Central Maine Power's proposed transmission line would cross right over the trail Duane Hanson uses to get to his off-the-grid home near the Canadian border. Credit: Fred Bever | Maine Public

The television ads related to CMP’s proposed $1 billion transmission line project started late last year when Stop The Corridor, often referred to as a “dark money” group because its funding source is unknown, ran an ad in several Maine markets. The ad told viewers “CMP wants to build a transmission line as wide as the New Jersey Turnpike through western Maine,” adding “It’s a bad deal. It’s bad for Maine.”

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Since then, the group has run other television ads that misleadingly compare the 145-mile corridor the line will pass through — most of which already exists — to the New Jersey Turnpike, and told viewers to call Gov. Janet Mills and express disappointment that she’s “switching sides” on the project after CMP offered a “backroom deal.”

The deal the ad is referring to is the 40-year, $260 million stipulation package negotiated in private and approved by the three-member Public Utilities Commission appointed by Gov. Paul LePage. The package will be worth $72 million in today’s dollars. In total, Stop the Corridor has spent at least $520,000 on television ads.

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CMP and NECEC’s ads have mostly focused on the project’s benefits for Mainers, including carbon emission reductions and new jobs. For example, a recent ad says the line will produce a carbon emission reduction equivalent to “taking 700,000 cars off regional roads.” It also said that the line will create 1,600 jobs new in Maine.

An independent projection estimated the line will create 1,600 jobs annually during the anticipated four-year construction period, but that same analysis found that just 38 jobs would be required annually to maintain and operate the line after construction is complete.

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Pro-line spots have also criticized the “dark money” funding ads critical of the project. One 30-second TV spot opens by asking: “Who’s funding the shadow attacks on the proposal to bring more hydropower to Maine?” However, that question is misleading since virtually all of the power sold over a completed line would power homes and businesses in Massachusetts, not Maine. Together, CMP and NECEC have spent at least $720,000 on television ads.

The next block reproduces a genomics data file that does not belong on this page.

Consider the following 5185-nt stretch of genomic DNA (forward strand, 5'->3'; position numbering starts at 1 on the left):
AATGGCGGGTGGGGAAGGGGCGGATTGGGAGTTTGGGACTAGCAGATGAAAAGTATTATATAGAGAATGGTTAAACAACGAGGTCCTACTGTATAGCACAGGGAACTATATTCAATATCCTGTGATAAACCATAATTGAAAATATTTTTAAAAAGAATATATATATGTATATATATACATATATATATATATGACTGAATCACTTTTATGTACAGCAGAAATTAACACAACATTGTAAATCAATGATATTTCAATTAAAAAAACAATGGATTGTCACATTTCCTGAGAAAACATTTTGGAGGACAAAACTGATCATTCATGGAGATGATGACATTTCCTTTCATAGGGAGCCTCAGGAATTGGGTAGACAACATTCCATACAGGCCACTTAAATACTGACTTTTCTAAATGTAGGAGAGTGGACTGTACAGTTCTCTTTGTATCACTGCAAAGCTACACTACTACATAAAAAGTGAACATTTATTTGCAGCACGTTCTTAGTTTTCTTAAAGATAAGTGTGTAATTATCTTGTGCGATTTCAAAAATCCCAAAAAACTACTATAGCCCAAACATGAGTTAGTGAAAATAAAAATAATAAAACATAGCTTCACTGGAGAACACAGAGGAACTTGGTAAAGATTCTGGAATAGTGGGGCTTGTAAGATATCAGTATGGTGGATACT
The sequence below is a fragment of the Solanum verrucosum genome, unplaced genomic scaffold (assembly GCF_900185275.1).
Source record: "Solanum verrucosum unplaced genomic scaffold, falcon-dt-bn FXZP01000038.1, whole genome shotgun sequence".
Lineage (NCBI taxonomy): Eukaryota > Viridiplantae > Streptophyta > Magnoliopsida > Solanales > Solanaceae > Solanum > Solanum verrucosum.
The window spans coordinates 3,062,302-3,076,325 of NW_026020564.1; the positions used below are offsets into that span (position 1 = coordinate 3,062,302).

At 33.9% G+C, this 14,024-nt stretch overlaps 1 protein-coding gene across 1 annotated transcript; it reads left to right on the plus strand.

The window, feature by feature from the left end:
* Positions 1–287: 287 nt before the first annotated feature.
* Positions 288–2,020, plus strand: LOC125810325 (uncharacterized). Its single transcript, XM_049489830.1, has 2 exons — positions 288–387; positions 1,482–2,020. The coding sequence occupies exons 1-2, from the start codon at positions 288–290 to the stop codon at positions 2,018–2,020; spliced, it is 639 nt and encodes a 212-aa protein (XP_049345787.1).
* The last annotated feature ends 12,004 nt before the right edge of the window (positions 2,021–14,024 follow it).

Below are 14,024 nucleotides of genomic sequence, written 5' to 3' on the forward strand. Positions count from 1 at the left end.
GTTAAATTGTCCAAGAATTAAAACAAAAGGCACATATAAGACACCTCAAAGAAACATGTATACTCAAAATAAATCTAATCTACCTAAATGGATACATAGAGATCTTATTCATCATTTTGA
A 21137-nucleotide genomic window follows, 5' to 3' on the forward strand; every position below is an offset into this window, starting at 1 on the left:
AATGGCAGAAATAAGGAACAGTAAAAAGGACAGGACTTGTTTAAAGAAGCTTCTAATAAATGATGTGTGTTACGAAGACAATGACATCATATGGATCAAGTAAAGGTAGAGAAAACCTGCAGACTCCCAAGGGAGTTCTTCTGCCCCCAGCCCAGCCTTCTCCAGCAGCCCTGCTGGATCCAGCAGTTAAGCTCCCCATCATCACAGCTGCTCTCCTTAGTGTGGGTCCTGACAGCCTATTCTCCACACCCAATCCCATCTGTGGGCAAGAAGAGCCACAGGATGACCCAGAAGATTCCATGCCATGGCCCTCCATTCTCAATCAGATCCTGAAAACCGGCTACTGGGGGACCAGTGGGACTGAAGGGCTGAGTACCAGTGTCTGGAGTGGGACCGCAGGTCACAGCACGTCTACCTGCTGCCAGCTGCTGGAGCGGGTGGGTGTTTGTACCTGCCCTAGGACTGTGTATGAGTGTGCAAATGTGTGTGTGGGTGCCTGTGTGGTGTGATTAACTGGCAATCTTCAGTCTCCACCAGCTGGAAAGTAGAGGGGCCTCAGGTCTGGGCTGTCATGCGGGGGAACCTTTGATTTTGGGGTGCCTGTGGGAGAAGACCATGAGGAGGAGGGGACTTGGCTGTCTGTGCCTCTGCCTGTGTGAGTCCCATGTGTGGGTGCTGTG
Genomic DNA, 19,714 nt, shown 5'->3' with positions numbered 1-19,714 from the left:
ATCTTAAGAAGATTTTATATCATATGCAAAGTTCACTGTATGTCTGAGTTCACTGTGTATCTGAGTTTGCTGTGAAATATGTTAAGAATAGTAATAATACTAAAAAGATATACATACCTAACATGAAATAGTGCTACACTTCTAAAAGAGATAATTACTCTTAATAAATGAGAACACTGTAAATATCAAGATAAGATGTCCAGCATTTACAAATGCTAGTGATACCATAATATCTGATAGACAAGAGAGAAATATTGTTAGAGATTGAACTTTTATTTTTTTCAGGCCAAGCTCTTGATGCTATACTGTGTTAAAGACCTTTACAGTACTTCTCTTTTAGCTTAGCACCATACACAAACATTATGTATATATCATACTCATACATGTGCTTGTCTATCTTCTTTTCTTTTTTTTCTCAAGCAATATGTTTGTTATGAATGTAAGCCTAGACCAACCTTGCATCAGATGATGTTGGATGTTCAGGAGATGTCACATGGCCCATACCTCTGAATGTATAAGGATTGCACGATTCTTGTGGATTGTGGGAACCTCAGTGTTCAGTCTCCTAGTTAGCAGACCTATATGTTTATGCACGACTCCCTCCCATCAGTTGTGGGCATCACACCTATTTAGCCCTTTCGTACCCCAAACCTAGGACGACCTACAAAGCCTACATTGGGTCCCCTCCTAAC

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The two camps spend very differently on Facebook ads. While CMP and NECEC combined to spend $70,000 buying ads on the social media giant, Stop the Corridor has spent more than $240,000.

Pro-line Facebook ads are mostly run under the NECEC banner. They typically tout the advantages of the project, targeting residents of specific towns along the proposed route. For example, one ad that began running in June stated “New tax revenue and community benefits to Durham!” and touted $62,275 in tax revenue for the town of around 4,000 residents.

Many of Stop the Corridor’s Facebook ads call on residents in some of those same towns to attend meetings and cast votes — mostly ceremonial — against the project. For example, an ad that ran in late June called on Jay residents to “be sure to vote on June 24 to stop the corridor!” Another ad that ran earlier in the month called on residents to “tell your local legislators to vote YES on LD 1383 and 1363.”

State law requires registered lobbyists to disclose efforts to convince the general public to contact lawmakers —which the state regards as “indirect lobbying.” But no such law applies to non-lobbyists.

But Jonathan Wayne, executive director of the Maine Ethics Commission, which oversees political spending in the state, said that this summer his staff “will be re-examining the scope of the current grassroots lobbying disclosure requirement, and may discuss with the commissioners whether to propose a broader requirement to the Maine Legislature.”